A good primer on EDI is available at:

There are two popular standards for EDI: X12 and EDIFACT. X12 was designed as the standard for EDI transactions in US, and EDIFACT emerged out of X12 for international use. EDIFACT is a global EDI standard supporting multi-country and multi-industry exchange. There are a lot of differences between X12 and EDIFACT, one important difference being the fact that X12 assigns numeric values to documents whereas EDIFACT lists names or abbreviations.

In the EDI world, we have the concept of a VAN (Value Added Network). VANs are service providers that act as messaging hubs between trading partners and handling the EDI communication.

A EDI interchange message is made up of "Segments" and "Elements". Each segment begins with a two- or three-word identifier (ISA, GS, ST, N1, REF) and ends with a delimiter. The elements within each segment are also separated by a different delimiter. A good example for HIPAA X12 Claim transaction is available here

Friday, September 20, 2013

Good links to understand Health Insurance Domain

Was quite impressed with the simple and lucid language used on to explain the basic of Health Insurance in US. The following articles are worth a perusal for anyone wanting to jump-start on the fundamental concepts in Healthcare.

HMOs vs. PPOs – What Are the Differences Between HMOs and PPOs?
What Is a Health Insurance Provider Network? and also this link.
What's the Difference Between Copay and Coinsurance? and also here.
Why Is Health Care So Expensive?
What Is Hospice Care?
What’s the Difference Between Medicare and Medicaid?
Why do we need healthcare reforms? and What are the dangers of having uninsured people?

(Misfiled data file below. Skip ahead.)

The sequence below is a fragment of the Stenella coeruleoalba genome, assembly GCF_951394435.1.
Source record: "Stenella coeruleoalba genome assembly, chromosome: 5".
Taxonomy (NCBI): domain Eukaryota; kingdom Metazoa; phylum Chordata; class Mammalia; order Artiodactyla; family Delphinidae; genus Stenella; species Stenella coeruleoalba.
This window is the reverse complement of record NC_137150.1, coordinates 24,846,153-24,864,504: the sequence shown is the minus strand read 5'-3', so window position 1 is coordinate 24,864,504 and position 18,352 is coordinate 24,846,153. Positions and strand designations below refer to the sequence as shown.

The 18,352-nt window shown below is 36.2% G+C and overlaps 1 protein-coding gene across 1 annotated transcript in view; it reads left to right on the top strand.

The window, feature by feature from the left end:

What is ACA (Affordable Care Act) or ObamaCare? Another good link here.
What Is a Health Insurance Exchange?
Bronze, Silver, Gold & Platinum–Understanding the Metal-Tier System
What are Health Saving Account and Flexible Saving Accounts?
Understanding Claims Adjudication
What are ICD-9 or ICD-10 Codes?
What is HIPAA regulation around privacy of patient information?
Myths About HIPAA, Patients and Medical Records Privacy
Explanation of Benefits - Understanding Your EOB  : EOB goes to the member
What is ERA? : ERA goes to the provider during electronic payments. EDI 835
What is Individual Mandate?
What is MLR? (Medical Loss Ratio). Another link here.
What are Consumer Directed Health Plans (CDHP)?
What is the National Practitioner Data Bank (NPDB)?
What is SBC? (Summary of Benefits and Coverage)
What is provider credentialing?
What are tiered network health plans?
Who runs Medicare and Medicaid? Centers for Medicare & Medicaid Services (CMS)
What is OIC (Office of the Insurance Commissioner)?
What is medical necessity?
What does NCQA (National Committee for Quality Assurance ) do?
What Is the Coordination of Benefits?

Thursday, September 19, 2013

Transactions in MongoDB

In my previous blog post, we had gone through some of the advantages of MongoDB in terms of schema flexibility and performance. The Metlife case study showed how we can quickly create a customer hub using MongoDB that supports flexible dynamic schemas.